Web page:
Detroit enjoyed exceptional starting pitching in 1949. All five principal starters finished with double digit wins and four won at least 15 games. Despite the presence of Hall of Famer Hal Newhouser, Virgil Trucks enjoyed the best season of all the pitchers. The 32-year-old right hander finished the season 19-11, led the league in shutouts and strikeouts, and made his first All-Star team.
The Tigers had a nasty pitching staff in 1949. Hal Newhouser anchored the staff with 18 wins. Art Houtteman and Fred Hutchinson each won 15 games. Ted Gray went 10-10. Meanwhile, Virgil Trucks emerged as the best Tiger pitcher for that season with a 19-11 record.
Trucks made his first start on April 20 beating Chicago 5-2. Dizzy Trout saved Trucks’ second April victory in the first game of a doubleheader against those same White Sox. Trucks finished April 3-0 with a wild 7-5 victory over Satchel Paige and the World Champion Indians. Despite surrendering five runs, he completed his first game of the year.
On May 4, he pitched a three-hit gem against the Red Sox at Briggs Stadium. Ted Williams had two of Boston’s hits, including a home run. Detroit won 5-1 behind Trucks’ complete game. Four days later, the Bronx Bombers handed the righty his first defeat. They clubbed the Tigers 12-0 to improve to 15-4 and drop Detroit to 10-7. Tommy Henrich had four hits and Yogi Berra drove in four runs on three hits. On the 12th, Trucks bounced back from the Yankee debacle with a five hit, 2-1 victory over the Senators. He went ten days before another decision. On May 22, Boston defeated Detroit 3-2 in 12 innings. Trucks went 11 2/3 innings, allowed eight hits, three earned runs, walked 11, and struck out 5. Mel Parnell pitched a complete game victory for the Red Sox. Five days later, Trucks beat the Browns to finish May at 6-2. The Tigers ended May at 20-19.
Virgil Trucks opened June with a 5-4 win over the A’s. Once again, he pitched into extra innings. The complete game victory included his first 10 strikeout game of the season. After losing to the Red Sox on June 8, Trucks earned a measure of revenge against New York for the 12-0 drubbing he took on May 8. He pitched an 11-inning complete game 3-2 victory against Casey Stengel’s Yankees.
Despite leading the league in shutouts, and throwing into extra innings several times, Trucks did not hurl his first whitewash until mid-June. On June 14, he tossed a one-hitter and walked only one against the A’s in Philadelphia. Hank Majeski slapped Philadelphia’s only hit, a single. Five days later, he threw a four-hitter against Washington for his second shutout of the season. After back-to-back shutouts, Trucks finished June 0-2 with a save, which included the Yankees‘ second 12-0 shellacking in 1949.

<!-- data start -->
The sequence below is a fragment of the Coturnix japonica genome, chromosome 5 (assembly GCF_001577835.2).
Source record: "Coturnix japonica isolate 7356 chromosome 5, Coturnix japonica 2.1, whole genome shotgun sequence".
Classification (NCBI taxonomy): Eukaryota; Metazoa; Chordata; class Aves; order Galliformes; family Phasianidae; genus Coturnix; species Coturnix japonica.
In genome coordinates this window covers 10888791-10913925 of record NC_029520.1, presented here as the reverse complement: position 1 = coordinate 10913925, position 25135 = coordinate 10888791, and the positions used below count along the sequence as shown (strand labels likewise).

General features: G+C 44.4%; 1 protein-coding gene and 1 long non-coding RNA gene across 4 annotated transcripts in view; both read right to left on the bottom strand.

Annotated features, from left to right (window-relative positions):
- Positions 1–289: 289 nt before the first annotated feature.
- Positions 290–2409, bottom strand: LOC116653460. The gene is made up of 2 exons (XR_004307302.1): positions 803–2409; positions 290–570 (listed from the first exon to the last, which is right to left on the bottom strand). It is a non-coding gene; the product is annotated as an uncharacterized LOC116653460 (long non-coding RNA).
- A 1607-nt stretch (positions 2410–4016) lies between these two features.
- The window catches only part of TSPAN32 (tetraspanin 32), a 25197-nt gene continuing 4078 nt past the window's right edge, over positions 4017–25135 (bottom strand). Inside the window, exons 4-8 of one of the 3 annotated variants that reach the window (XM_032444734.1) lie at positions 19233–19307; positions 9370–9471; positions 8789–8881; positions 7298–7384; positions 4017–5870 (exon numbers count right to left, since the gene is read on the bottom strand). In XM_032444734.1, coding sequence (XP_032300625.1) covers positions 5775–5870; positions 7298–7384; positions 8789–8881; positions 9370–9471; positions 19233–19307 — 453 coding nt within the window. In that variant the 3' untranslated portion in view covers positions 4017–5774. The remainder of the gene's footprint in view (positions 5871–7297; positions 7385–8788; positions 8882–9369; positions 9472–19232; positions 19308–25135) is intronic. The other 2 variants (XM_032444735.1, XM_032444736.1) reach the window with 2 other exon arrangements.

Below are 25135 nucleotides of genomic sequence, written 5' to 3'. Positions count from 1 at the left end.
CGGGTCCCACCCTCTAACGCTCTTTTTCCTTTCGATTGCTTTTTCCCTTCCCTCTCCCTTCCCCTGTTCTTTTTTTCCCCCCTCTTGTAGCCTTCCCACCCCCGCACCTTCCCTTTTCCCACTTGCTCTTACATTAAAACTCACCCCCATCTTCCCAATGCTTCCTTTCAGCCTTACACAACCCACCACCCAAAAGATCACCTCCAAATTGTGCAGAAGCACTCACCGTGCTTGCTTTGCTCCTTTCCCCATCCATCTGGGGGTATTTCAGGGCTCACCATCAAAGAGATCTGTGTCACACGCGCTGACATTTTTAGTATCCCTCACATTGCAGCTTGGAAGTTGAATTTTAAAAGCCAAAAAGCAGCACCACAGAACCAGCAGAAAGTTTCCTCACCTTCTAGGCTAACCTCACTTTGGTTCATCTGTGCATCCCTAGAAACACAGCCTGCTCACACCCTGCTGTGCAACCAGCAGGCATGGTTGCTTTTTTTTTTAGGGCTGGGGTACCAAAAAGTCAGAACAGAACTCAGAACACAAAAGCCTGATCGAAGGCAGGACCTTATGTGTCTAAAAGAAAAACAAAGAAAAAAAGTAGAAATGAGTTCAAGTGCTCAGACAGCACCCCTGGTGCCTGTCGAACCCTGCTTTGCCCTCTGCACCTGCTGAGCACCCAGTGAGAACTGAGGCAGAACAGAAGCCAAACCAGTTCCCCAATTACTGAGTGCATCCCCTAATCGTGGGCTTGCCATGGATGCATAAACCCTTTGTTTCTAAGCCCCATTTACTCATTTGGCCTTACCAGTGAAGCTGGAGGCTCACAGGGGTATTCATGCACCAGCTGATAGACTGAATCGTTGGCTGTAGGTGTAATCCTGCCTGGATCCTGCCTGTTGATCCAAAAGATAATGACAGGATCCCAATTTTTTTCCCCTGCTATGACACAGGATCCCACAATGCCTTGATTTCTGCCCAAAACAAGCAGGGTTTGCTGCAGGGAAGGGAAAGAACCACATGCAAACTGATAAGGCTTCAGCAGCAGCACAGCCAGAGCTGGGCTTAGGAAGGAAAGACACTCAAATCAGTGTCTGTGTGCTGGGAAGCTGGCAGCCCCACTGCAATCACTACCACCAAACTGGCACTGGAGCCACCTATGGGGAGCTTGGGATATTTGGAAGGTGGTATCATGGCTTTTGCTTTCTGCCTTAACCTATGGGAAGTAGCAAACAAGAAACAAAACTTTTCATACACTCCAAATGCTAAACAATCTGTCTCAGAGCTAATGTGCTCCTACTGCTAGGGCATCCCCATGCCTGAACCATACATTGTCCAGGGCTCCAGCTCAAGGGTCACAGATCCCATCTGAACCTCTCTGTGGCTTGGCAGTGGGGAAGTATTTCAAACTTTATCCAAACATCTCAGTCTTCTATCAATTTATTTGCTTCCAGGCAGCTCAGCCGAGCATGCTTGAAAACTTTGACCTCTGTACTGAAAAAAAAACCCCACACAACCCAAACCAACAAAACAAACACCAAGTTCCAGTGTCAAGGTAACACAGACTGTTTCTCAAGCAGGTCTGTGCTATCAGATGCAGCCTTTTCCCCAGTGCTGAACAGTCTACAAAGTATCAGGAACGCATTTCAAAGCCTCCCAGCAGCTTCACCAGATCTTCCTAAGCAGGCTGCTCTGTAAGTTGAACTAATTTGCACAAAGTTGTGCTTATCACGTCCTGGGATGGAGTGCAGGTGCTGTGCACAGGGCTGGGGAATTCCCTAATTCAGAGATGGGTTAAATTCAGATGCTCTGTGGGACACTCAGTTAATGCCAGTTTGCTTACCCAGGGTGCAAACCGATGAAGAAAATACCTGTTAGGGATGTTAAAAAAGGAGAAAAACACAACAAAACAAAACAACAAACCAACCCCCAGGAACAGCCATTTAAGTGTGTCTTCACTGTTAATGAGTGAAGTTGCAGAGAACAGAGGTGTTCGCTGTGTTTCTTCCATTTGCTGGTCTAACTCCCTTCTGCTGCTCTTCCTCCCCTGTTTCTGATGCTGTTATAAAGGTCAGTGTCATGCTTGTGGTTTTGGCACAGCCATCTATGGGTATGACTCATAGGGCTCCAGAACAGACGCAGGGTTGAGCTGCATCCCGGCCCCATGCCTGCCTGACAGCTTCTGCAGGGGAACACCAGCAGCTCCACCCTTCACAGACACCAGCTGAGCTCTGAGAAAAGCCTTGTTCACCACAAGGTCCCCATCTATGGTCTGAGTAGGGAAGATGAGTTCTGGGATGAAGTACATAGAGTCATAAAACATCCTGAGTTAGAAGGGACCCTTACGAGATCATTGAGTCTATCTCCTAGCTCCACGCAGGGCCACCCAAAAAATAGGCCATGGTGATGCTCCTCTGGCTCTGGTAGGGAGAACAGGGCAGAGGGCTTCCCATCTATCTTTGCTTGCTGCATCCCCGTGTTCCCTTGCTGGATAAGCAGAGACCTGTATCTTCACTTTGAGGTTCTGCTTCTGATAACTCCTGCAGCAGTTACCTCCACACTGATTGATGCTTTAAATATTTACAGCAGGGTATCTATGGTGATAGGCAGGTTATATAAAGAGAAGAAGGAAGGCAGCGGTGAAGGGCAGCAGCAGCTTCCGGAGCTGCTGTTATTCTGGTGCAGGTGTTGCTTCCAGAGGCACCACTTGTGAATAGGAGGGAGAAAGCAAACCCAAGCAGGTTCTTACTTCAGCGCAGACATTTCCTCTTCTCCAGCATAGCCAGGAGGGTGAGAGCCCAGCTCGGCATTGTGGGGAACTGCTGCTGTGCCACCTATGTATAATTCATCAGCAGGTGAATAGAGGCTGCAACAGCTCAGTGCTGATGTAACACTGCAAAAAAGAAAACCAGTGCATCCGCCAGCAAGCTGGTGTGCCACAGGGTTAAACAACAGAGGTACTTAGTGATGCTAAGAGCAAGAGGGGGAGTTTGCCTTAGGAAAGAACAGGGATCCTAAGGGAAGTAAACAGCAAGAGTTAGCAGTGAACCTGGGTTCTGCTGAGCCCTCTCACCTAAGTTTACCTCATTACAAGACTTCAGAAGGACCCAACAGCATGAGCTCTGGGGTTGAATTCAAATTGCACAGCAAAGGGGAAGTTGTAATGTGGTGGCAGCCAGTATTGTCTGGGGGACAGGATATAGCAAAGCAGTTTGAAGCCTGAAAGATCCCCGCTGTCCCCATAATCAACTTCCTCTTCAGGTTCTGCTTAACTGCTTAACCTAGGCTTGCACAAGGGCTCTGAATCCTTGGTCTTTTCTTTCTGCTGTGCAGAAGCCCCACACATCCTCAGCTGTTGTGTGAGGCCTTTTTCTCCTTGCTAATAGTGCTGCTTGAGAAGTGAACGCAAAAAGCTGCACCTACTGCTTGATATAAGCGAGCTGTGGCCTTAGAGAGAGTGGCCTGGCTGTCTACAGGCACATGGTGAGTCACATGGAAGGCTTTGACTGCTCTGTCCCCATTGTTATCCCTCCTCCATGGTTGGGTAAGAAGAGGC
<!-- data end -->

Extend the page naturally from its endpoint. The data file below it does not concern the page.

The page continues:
Virgil Trucks entered July with a 10-5 record and two saves. The Tigers were 38-31. The Tiger right-hander did not pitch particularly well in July. The White Sox hit him hard on the 2nd. The Browns scored five in 11 2/3 on the 6th. He did not get another decision until after the All-Star break. After making his first All-Star Game, Mel Parnell and the Red Sox tore Trucks and the Tigers apart 11-1. After the Red Sox embarrassment, Trucks went 3-1 for the rest of the month. He shutout the A’s on July 30 raising his record to 13-7.
Detroit entered August 54-46, in 4th place, 8 ½ games out of first. The team managed to gain a whole ½ game in the standings by September 1. For August, Trucks struggled with a 2-3 record and 2 saves. His best performance of the month occurred on August 25 in Detroit when he bested the Senators 2-1 on a 4-hitter to raise his record to 15-10.
The Tigers went 15-9 in September. Trucks led the way with a 4-0 mark for the month with three shutouts. On September 2, he scattered 10 hits in defeating the White Sox 8-0. Nine days later, he won a 1-0 decision against Bill Wight and the White Sox. On the 23rd, he five-hit Early Wynn and the Indians. He seemed unbeatable until he ran into Bob Feller on October 2. The great Indians pitcher shutdown Detroit’s bats for his 15th win. Trucks finished the year 19-11. Detroit ended the season in 4th place with an 87-67 record.
For 1949, Virgil Trucks went 19-11 with a 2.81 ERA. He led the league in shutouts with six and strikeouts at 153. Trucks appeared in 41 games, started 31, and completed 17. “Fire” Trucks tossed 275 innings and allowed only 209 hits. If there was a negative for Trucks, it was his 124 walks which increased his WHIP to 1.211. The pitcher remained with the Tigers until the end of the 1952 season. He returned for a 1956 stint and finished his career in 1958 with the Yankees with a 177-135 record.
Virgil Trucks could dominate. He earned his nickname “Fire” Trucks with his fastball and shutouts. In 1949, he experienced one of Detroit’s finest seasons finishing 19-11 while leading the league in shutouts and strikeouts. He helped lead a fine starting staff. Unfortunately, the Tigers finished fourth behind the Yankee Empire.